Beating gender stereotypes in Pakistan with football

Date: Tuesday, July 19, 2016

Hajra Khan during UN Women Pakistan's celebration of the UN International Day of Sport for Development and Peace on 10 April, in Islamabad, Pakistan. Photo: UN Women: Atif Mansoor Kahn

Hajra Khan made history when she became the first Pakistani female footballer to sign a contract to play abroad in the Maldives National Women’s League in 2014. In a society where gender stereotypes and cultural barriers prevent girls from participating in football, this is not a small win.

 In addition to the lack of opportunities to hone their talent by playing internationally and safe spaces to train regularly, female players grapple with daily sexism. “No matter how skilled or talented, every female [player] knows her appearance will be judged as she plays her sport. She may win, she may lose, but her looks will be assessed,” Ms. Khan explains.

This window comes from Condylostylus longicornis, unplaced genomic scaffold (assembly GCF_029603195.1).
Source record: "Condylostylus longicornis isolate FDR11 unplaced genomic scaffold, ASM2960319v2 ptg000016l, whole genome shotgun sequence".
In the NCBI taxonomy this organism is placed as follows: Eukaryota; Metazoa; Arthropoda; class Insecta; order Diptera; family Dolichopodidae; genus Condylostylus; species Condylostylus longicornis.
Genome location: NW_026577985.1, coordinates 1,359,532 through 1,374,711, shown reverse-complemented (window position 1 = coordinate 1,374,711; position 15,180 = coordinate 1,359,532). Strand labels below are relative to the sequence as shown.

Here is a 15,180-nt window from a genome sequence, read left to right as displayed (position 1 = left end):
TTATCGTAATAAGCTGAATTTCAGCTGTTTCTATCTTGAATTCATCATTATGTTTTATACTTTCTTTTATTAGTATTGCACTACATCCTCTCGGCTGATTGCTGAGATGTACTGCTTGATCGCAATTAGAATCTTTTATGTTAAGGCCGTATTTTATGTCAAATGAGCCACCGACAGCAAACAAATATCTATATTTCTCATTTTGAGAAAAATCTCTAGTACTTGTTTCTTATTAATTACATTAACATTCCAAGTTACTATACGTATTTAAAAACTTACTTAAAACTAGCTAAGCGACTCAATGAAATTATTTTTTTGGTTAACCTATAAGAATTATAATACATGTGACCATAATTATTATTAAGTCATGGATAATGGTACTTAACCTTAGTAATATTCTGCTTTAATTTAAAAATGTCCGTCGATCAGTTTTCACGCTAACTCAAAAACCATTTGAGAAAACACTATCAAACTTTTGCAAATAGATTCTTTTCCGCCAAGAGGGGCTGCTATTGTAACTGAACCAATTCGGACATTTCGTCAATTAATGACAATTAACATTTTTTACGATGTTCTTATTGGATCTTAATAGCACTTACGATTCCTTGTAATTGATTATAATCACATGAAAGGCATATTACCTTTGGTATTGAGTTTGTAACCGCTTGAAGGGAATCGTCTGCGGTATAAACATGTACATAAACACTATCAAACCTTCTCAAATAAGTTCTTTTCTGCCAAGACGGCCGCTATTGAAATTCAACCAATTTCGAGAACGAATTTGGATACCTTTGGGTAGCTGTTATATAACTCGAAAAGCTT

While there has been an increase in the participation of women in sport in the recent years, Ms. Khan stresses on the need to transform social norms that define women as fragile, less capable and relegates them to the role of home-makers, and for increased investment to uplift the standard of the game. “In order for women to have true equality in sport, the media will need to begin to recognize women for their athletic ability and not their looks…”

When asked how football has shaped who she is today, Ms. Khan says, “It's helped me gain respect for my body and develop self-esteem, and to believe that I have everything I need within me to become the best possible version of myself.”

To read the full story, visit UN Women's regional website for Asia and the Pacific.